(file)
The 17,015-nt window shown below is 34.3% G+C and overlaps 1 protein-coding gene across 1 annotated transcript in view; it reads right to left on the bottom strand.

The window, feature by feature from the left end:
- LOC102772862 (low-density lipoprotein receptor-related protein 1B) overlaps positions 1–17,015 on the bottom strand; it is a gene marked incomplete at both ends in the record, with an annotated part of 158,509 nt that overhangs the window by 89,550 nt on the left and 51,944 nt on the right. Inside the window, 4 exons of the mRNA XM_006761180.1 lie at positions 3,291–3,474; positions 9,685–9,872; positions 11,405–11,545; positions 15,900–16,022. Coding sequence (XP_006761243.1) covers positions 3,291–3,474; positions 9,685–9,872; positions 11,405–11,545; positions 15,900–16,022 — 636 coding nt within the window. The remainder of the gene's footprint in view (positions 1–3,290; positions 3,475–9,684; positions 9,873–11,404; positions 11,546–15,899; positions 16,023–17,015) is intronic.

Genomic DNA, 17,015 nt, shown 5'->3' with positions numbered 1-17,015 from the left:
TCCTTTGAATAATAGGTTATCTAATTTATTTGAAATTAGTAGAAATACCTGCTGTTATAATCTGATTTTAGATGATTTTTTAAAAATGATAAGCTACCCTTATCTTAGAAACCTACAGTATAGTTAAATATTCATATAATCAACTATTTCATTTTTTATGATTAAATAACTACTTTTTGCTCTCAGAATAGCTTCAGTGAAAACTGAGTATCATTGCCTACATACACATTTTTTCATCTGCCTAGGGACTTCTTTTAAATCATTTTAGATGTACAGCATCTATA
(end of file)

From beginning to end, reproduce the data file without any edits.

The 17,015-nt window shown below is 34.3% G+C and overlaps 1 protein-coding gene across 1 annotated transcript in view; it reads right to left on the bottom strand.

The window, feature by feature from the left end:
- LOC102772862 (low-density lipoprotein receptor-related protein 1B) overlaps positions 1–17,015 on the bottom strand; it is a gene marked incomplete at both ends in the record, with an annotated part of 158,509 nt that overhangs the window by 89,550 nt on the left and 51,944 nt on the right. Inside the window, 4 exons of the mRNA XM_006761180.1 lie at positions 3,291–3,474; positions 9,685–9,872; positions 11,405–11,545; positions 15,900–16,022. Coding sequence (XP_006761243.1) covers positions 3,291–3,474; positions 9,685–9,872; positions 11,405–11,545; positions 15,900–16,022 — 636 coding nt within the window. The remainder of the gene's footprint in view (positions 1–3,290; positions 3,475–9,684; positions 9,873–11,404; positions 11,546–15,899; positions 16,023–17,015) is intronic.

Genomic DNA, 17,015 nt, shown 5'->3' with positions numbered 1-17,015 from the left:
TCCTTTGAATAATAGGTTATCTAATTTATTTGAAATTAGTAGAAATACCTGCTGTTATAATCTGATTTTAGATGATTTTTTAAAAATGATAAGCTACCCTTATCTTAGAAACCTACAGTATAGTTAAATATTCATATAATCAACTATTTCATTTTTTATGATTAAATAACTACTTTTTGCTCTCAGAATAGCTTCAGTGAAAACTGAGTATCATTGCCTACATACACATTTTTTCATCTGCCTAGGGACTTCTTTTAAATCATTTTAGATGTACAGCATCTATA